Although they seem similar, PEOs and EORs provide distinct services. An Employer of Record (EOR) places a share of your company and employees on its payroll. A Personal Employer Organization (PEO) handles all of your employees and provides all organizational HR-related operations. When partnering with a PEO, your company holds the employment contracts, whereas an EOR maintains the employment contract by engaging your company with a service agreement.
Why exactly does this matter? Both PEOs and EORs act as an extension of your company. However, there are small but significant differences in four key areas.
1. Complement or Replacement
You might make a great meal for your family, but sometimes it’s nice to go out to a restaurant and let a professional chef cook for you. Similarly, PEOs manage most of your HR functions and employee payroll processes. PEOs also handle all of your onboarding, terminations, exit interviews, and employee evaluations, etc. Depending on your location, they also handle your taxes, insurance complaints, and other regulatory aspects of HR and payroll activities.
Unlike a PEO, which handles all of the HR and payroll responsibilities, EORs allow your company to outsource part of your HR work, taking the administration for a subset of your workforce off of your HR department’s hands. An EOR also supervises contractors, seasonal workers, and project-specific employees.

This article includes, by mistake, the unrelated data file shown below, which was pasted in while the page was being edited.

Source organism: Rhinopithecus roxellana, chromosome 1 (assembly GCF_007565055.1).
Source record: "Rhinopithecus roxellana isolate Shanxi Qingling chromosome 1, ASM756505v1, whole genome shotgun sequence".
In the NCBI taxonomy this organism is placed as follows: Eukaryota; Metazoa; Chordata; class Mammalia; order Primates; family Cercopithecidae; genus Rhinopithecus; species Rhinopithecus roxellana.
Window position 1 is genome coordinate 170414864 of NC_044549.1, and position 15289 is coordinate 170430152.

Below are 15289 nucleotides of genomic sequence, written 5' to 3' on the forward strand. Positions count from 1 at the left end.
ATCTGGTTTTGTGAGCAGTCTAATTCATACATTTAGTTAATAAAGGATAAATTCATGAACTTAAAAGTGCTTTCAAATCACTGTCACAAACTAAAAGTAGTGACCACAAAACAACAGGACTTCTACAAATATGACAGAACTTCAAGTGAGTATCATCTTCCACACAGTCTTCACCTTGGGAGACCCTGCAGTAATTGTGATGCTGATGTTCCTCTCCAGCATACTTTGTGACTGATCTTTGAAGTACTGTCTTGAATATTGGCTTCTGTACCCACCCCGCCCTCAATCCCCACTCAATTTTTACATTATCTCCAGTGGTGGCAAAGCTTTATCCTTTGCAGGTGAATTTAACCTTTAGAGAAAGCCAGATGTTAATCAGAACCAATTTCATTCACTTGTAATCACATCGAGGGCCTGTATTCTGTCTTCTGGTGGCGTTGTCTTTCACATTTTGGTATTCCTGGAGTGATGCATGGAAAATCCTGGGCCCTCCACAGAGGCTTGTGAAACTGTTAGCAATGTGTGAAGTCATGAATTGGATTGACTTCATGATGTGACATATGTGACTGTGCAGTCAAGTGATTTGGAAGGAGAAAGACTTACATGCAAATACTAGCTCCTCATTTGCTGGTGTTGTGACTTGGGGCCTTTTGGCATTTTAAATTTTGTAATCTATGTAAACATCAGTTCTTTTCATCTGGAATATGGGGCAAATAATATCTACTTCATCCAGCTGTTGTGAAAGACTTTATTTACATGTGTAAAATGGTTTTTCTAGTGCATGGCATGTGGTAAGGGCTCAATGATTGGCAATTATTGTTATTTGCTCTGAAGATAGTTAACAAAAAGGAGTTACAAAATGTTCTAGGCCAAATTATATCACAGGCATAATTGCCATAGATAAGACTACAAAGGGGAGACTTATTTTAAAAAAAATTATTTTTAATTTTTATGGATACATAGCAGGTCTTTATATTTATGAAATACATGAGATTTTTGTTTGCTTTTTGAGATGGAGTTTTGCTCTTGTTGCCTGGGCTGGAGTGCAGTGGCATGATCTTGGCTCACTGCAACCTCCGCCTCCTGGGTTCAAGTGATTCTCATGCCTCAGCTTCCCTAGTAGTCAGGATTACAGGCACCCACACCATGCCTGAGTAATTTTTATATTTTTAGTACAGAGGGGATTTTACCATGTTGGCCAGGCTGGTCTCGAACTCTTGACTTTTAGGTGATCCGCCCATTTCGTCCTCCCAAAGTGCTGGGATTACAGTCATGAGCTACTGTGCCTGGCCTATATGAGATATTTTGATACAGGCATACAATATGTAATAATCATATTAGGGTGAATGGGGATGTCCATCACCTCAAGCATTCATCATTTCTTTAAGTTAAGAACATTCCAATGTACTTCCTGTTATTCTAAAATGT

2. Types of Employees
An Employer of Record compliantly manages multiple types of talent, including full-time, part-time, seasonal, freelance, and more. Companies typically engage a PEO to co-employ their full-time, permanent workforce. You must seek out other solutions to compliantly pay part-time, freelance, or other flexible talent.
3. Employee Minimums
PEOs and EORs maintain different threshold levels for employees. Most PEOs require a minimum of 5 to 10 employees. Typically, EORs are used for changing or contractor-based workforces. While they are more than capable of working with large teams (hundreds or more), they are also willing to work with smaller workforces with just one or two regular employees.
4. Business Registration
One thing a PEO won’t take off your hands is your business registration. Working with a PEO typically requires your company to register your business in every location in which you hire employees. On the other hand, when you work with an EOR partner, your company can expand its talent pool compliantly by contracting seasonal, contracted, or freelance employees without having to complete the time-consuming business registration process.
5. Insurance Benefits Packages
When you bring on talent in new markets, your EOR partner guarantees your company provides the benefits required by local regulations. Working with an EOR allows you to pool your talent with workforces from other companies. This provides your organization with access to lower-priced group rates from insurance providers. A PEO helps SMEs provide the same enticing employee benefits plans offered by larger companies. Similar to a PEO, they pool your employees with other organizations to qualify for more advantageous group rates from insurance companies.
How to Decide Between PEO and EOR?
Ultimately the choice between PEO and EOR boils down to your company’s workforce strategy. Do you plan to hire a team of contract or freelance workers for the short term? Then, an EOR is the way to go. Are you looking to outsource every HR function possible? Then, PEO may be the way to go.
If your situation isn’t so cut and dry, we can help. Our consultants will look at the types of talent you hire to align the right strategy with your business goals. Contact a member of our team to learn more.
Co-Founder & Managing Partner